An August 31 deadline is looming for federal agencies. This is the deadline for submitting plans to consolidate and share human resources, email systems, help desk support and other information technology services.
The goal of this effort is to streamline government services, cut waste and drive efficiencies. To this end, agencies must share at least two Office of Management and Budget-approved services by December 2012, according to the OMB’s Federal IT Shared Services Strategy. Agencies also have to update their consolidation plans annually. These plans are to include inventories of IT assets, including systems and services.
Clearly this is an effort by the current Administration to reduce costs. While the new era of “doing more with less” in government is certainly laudable, it raises some concerns about overall effectiveness.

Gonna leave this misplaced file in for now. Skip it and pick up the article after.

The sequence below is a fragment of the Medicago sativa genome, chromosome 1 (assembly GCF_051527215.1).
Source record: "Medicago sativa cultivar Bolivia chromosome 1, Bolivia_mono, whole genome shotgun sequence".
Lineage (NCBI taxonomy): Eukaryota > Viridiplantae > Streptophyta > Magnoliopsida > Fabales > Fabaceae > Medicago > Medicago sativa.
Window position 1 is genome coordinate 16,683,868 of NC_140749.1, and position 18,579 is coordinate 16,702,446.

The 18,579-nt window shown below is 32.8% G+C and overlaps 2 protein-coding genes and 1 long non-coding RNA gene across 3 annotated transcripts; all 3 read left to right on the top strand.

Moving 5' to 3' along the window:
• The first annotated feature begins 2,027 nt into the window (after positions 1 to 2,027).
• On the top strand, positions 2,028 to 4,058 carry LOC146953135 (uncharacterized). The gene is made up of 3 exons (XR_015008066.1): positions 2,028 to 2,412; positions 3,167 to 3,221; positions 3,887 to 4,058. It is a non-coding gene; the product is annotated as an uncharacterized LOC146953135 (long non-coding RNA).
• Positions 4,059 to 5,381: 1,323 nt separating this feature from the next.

Will this consolidation actually be detrimental to government performance?
The answer is “we will have to see.” By October, OMB will launch its online IT services catalog of services and contracts that agencies can share across government. Agencies will be held accountable for meeting performance goals when it comes to implementing this consolidation.
The key to any consolidation effort is to make sure that all IT assets are fully being maximized and tie into agency goals. We hope that this effort will not cause agencies to have less IT resources at their fingertips. Fortunately, the ongoing agency performance goals for the implementation is a great idea, but what about performance metrics for overall IT, post-consolidation. Who knows … we may find some agencies may need to go back to their previous levels of IT usage.